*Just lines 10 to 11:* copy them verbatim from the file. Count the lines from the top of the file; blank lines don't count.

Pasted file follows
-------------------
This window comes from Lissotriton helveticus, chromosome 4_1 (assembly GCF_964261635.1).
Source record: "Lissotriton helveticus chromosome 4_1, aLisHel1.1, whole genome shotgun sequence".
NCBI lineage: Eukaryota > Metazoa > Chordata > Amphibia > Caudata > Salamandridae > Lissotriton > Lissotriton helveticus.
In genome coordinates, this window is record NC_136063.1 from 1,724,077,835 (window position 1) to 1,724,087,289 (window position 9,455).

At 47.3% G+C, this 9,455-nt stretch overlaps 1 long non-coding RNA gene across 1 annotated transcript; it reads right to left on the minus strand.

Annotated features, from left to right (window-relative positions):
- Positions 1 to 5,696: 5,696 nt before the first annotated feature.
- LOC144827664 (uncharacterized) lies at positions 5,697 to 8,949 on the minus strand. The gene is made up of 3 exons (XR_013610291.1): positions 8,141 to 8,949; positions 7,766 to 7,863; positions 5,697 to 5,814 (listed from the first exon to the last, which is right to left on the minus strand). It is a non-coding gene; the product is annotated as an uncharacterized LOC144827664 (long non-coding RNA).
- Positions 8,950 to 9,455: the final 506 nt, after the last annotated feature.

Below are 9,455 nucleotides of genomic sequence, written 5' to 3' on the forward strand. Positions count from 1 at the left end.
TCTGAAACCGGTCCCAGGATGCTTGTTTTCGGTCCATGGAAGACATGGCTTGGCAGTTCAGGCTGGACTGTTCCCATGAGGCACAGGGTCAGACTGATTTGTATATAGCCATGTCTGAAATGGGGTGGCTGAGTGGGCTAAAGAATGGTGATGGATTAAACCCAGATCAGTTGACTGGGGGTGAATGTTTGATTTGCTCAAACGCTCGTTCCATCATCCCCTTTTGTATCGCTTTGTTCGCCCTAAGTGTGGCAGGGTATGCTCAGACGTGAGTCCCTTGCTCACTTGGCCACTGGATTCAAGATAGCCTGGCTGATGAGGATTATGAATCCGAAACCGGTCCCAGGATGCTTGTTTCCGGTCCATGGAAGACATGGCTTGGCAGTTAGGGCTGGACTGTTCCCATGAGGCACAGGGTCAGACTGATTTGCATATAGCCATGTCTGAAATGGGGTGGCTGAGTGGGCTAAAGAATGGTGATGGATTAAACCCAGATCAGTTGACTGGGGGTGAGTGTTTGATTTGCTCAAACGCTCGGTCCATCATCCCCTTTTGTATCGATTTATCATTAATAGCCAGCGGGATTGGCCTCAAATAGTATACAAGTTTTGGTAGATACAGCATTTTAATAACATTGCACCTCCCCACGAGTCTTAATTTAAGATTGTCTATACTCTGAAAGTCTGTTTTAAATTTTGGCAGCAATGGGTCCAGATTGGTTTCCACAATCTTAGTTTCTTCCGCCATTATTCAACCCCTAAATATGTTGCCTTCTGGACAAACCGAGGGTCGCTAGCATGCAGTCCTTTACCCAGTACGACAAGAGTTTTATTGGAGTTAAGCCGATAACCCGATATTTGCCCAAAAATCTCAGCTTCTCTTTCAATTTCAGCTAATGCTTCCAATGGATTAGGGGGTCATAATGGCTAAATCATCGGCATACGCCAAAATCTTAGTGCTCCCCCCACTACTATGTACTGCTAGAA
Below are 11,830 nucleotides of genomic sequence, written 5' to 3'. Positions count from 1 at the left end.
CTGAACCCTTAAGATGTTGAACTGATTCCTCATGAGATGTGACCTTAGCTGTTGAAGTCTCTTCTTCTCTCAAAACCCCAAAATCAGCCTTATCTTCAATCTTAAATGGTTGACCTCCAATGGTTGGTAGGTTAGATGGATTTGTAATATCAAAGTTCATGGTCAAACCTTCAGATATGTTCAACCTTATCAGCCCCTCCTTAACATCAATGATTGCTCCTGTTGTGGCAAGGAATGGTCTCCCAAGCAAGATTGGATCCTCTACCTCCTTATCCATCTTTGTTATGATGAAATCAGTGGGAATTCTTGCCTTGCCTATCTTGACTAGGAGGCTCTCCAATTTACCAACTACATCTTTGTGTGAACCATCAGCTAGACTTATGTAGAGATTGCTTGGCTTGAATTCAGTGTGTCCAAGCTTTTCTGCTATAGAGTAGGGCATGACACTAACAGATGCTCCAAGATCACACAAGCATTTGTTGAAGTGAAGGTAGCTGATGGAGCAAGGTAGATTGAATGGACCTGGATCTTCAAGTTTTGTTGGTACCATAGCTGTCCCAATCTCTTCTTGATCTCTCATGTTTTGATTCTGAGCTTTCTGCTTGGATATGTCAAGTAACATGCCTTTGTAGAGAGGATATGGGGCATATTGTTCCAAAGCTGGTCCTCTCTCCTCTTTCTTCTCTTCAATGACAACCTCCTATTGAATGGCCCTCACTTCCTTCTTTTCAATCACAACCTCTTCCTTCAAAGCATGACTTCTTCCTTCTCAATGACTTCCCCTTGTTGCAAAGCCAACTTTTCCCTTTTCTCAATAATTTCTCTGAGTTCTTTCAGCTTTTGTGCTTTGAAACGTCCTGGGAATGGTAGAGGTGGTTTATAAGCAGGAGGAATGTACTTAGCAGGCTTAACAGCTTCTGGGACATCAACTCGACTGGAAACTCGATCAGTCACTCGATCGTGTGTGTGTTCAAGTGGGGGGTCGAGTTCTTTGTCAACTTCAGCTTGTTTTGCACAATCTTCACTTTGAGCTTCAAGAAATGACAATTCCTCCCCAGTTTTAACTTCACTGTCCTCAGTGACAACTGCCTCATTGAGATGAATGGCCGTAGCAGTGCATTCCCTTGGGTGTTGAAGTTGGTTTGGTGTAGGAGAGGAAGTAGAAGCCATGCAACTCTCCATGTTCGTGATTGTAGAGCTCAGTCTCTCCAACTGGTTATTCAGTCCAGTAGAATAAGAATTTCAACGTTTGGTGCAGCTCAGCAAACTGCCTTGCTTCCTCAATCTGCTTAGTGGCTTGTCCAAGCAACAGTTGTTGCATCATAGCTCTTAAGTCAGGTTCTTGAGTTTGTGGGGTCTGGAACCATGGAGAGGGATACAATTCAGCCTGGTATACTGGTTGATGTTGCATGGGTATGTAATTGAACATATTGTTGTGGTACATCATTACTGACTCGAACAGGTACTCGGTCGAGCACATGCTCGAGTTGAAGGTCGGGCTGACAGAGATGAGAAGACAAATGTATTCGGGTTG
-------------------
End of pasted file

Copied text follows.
Below are 9,455 nucleotides of genomic sequence, written 5' to 3' on the forward strand. Positions count from 1 at the left end.
TCTGAAACCGGTCCCAGGATGCTTGTTTTCGGTCCATGGAAGACATGGCTTGGCAGTTCAGGCTGGACTGTTCCCATGAGGCACAGGGTCAGACTGATTTGTATATAGCCATGTCTGAAATGGGGTGGCTGAGTGGGCTAAAGAATGGTGATGGATTAAACCCAGATCAGTTGACTGGGGGTGAATGTTTGATTTGCTCAAACGCTCGTTCCATCATCCCCTTTTGTATCGCTTTGTTCGCCCTAAGTGTGGCAGGGTATGCTCAGACGTGAGTCCCTTGCTCACTTGGCCACTGGATTCAAGATAGCCTGGCTGATGAGGATTATGAATCCGAAACCGGTCCCAGGATGCTTGTTTCCGGTCCATGGAAGACATGGCTTGGCAGTTAGGGCTGGACTGTTCCCATGAGGCACAGGGTCAGACTGATTTGCATATAGCCATGTCTGAAATGGGGTGGCTGAGTGGGCTAAAGAATGGTGATGGATTAAACCCAGATCAGTTGACTGGGGGTGAGTGTTTGATTTGCTCAAACGCTCGGTCCATCATCCCCTTTTGTATCGATTTATCATTAATAGCCAGCGGGATTGGCCTCAAATAGTATACAAGTTTTGGTAGATACAGCATTTTAATAACATTGCACCTCCCCACGAGTCTTAATTTAAGATTGTCTATACTCTGAAAGTCTGTTTTAAATTTTGGCAGCAATGGGTCCAGATTGGTTTCCACAATCTTAGTTTCTTCCGCCATTATTCAACCCCTAAATATGTTGCCTTCTGGACAAACCGAGGGTCGCTAGCATGCAGTCCTTTACCCAGTACGACAAGAGTTTTATTGGAGTTAAGCCGATAACCCGATATTTGCCCAAAAATCTCAGCTTCTCTTTCAATTTCAGCTAATGCTTCCAATGGATTAGGGGGTCATAATGGCTAAATCATCGGCATACGCCAAAATCTTAGTGCTCCCCCCACTACTATGTACTGCTAGAA